"Systemic risk" appears to be the most used phrase coming from this crisis notwithstanding there is no real consensus on its definition, scope, or the plausibility of regulatory systems that can assess and enforce parameters or limits on systemic risk. It captures a broad concept of "inter-relationships", often "inter-dependencies", in transactions and players in the financial markets. Hindsight, coupled with common sense, has shown us the clear lessons of the failure to consider the hidden or semi-transparent risks of inter-related factors and transactions (and the fallacy that mathematical models alone could see us safely through these risks).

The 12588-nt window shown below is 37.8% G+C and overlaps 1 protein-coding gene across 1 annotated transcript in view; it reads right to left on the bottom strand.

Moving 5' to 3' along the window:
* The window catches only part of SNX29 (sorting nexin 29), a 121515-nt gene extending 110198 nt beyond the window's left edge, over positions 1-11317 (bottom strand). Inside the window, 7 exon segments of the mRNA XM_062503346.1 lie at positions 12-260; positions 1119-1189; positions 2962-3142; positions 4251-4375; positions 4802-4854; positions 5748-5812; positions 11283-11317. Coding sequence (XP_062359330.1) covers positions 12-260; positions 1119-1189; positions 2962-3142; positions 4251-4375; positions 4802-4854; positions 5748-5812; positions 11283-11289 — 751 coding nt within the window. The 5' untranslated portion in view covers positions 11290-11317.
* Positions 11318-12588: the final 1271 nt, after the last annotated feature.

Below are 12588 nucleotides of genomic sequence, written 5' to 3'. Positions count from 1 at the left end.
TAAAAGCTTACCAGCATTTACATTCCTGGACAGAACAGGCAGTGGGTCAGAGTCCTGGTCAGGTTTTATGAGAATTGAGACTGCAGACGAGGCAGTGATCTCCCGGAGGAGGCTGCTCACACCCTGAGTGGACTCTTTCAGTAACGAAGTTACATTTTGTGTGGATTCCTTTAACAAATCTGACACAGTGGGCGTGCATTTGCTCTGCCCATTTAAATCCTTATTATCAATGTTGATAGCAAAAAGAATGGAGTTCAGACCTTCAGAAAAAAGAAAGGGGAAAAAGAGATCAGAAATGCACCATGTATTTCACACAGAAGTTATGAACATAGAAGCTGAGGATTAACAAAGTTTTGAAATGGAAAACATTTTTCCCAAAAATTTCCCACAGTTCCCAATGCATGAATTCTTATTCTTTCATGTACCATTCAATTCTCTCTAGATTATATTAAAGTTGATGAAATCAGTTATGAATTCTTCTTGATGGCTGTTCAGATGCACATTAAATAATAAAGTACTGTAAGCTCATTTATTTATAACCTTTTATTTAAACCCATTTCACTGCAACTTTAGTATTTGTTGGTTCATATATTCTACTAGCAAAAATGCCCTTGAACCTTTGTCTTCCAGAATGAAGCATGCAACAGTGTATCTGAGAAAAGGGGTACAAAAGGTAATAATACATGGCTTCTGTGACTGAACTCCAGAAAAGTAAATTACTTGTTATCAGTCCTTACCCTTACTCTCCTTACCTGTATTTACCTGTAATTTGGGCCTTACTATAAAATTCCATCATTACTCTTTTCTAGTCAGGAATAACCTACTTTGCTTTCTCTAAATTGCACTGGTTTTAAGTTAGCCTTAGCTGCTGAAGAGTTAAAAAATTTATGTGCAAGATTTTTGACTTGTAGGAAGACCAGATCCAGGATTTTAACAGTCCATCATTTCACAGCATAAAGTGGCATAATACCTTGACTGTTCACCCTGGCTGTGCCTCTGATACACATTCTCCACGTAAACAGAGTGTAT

One critical question is whether regulators are ahead or behind industry in understanding the problems and finding solutions. The general challenge is to find an effective regulatory balance, moving in a considered way that hits the mark intended without unnecessarily expanding the regulatory maze, and not moving so slowly as to be irrelevant to the markets and investors now. What is new in the current dynamic is the desire to regulate "systemic risk". Will any of the proposals above effectively regulate "systemic risk", deter the fraudsters or prevent breaches by the law abiding market participants who are lost in the regulatory maze? At minimum, regulating "systemic risk" will break down some of the silos among regulators and encourage welcomed harmonization both in regulation and enforcement. Regardless, the maze needs to be simplified and regulators, with input from market participants, have an opportunity in coming months to lead us to effective and balanced regulation.